Wizard Gandalf reappeared to the warrior group in the forest as a reborn Gandalf the White ("I've been sent back until my task is done"), and together they rode to Edoras in Rohan. At Rohan, possessed King Theoden was reinstated (after Gandalf released him from the spell of Saruman - fully healed and restored) and then banished Grima. To avoid risking "open war" with Saruman's forces, King Theoden decided to take his people for refuge to their fortress at Helm's Deep. Gandalf left to find Eomer and his 2,000 Rohirrim force who were 300 leagues away, and promised to return within 5 days.

Meanwhile, Grima reported to Saruman about Rohan's plans - solidifying Saruman's determination to destroy them. Armies were gathering to fight "the last war that will cover all the world in Shadow". During a skirmish, Frodo and Sam were taken captive by soldiers of Gondor as Gollum/Smeagol escaped. During the retreat to Helm's Deep, Aragorn was feared dead (he tumbled off a cliff into a river far below) when the contingent was attacked by Saruman's beastly Wargs ridden by Orc soldiers.

Saruman sent his vast ten-thousands of troops (composed of monster warriors called Uruk-hai - Orcs cross-bred with Men) from Isengard to attack the small overwhelmed army of 300 at Helm's Deep and destroy the world of Men. Aragorn was not dead, however - on the water's edge, he was nudged by his horse, revived, and was able to ride to Helm's Deep to lead the defense.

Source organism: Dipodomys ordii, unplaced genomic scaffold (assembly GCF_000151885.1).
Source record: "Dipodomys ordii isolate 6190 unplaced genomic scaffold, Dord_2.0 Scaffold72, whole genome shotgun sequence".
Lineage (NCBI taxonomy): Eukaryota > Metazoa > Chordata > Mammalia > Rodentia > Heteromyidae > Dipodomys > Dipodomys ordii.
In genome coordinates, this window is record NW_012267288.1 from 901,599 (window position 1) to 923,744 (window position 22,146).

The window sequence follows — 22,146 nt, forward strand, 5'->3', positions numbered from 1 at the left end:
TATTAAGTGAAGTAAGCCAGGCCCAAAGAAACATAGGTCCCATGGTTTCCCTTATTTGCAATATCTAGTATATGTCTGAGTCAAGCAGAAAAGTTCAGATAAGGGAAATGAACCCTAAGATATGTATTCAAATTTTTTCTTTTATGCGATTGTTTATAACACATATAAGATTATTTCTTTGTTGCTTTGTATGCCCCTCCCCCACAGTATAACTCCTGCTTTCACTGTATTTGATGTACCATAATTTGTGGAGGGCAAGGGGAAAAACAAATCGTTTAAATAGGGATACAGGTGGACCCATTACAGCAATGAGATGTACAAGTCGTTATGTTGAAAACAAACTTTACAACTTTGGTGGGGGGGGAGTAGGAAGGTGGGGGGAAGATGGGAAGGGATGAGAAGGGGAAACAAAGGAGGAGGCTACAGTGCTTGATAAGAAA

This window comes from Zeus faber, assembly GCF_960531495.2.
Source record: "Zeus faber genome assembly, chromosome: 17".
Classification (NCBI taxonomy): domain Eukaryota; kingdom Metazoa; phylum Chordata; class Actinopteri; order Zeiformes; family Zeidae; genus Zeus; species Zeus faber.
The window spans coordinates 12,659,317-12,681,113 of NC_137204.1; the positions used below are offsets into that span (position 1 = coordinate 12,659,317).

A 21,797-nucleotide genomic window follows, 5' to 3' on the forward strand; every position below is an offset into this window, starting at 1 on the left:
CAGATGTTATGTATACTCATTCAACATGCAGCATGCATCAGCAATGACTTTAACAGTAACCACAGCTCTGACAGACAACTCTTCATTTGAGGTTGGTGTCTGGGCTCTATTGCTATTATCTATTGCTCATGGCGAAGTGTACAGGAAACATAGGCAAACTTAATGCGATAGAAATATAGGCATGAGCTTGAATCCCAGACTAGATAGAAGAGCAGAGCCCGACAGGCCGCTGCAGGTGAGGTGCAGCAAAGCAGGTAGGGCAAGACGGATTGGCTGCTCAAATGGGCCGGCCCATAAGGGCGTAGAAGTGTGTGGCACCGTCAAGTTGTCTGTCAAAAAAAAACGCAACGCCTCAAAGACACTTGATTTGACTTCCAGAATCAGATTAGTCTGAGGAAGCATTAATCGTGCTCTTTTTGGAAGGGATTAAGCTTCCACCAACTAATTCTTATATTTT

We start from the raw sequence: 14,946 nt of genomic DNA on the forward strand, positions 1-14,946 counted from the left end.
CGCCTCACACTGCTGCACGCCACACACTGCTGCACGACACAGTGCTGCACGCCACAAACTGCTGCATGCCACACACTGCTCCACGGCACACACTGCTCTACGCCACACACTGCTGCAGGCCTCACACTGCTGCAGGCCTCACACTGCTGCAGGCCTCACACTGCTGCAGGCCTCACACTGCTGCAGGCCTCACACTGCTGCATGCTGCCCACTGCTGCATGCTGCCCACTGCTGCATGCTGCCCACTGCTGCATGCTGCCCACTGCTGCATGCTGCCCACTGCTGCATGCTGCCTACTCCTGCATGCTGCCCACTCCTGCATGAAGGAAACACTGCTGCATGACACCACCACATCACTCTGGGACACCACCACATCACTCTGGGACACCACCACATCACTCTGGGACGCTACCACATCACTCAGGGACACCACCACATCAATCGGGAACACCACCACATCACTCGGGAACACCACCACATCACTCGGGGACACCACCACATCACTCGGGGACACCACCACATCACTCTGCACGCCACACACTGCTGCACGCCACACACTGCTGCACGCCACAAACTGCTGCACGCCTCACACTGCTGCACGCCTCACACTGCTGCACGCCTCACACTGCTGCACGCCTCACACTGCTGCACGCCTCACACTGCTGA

Back in Rivendell, Elrond convinced his immortal elf daughter Arwen to retreat from their threatened area on a ship bound for Valinor and give up her love for Aragorn (to convince her, he provided her with a vision of his eventual death and the pain it would cause her). Sam and Frodo were taken to Boromir's younger brother Faramir (David Wenham), a captain in the Ithelien Rangers in the land of Gondor - "the last free kingdom of Men" that was threatened by Sauron. Faramir also captured Gollum, using his Master Frodo to entrap him, and then learned of the Ring. He also succumbed to its temptation: "The Ring of Power within my grasp...The Ring will go to Gondor". A gathering of the trees, called Entmoot, was held to decide if the Ents would assist in the war against Saruman's forces (they at first decided not to get involved - "This is not our war") - although an enraged Ent persuaded the other trees to assemble and ultimately march. It was dubbed "The Last March of the Ents" - against the treacherous Saruman because he had decimated the forest by industrializing Isengard.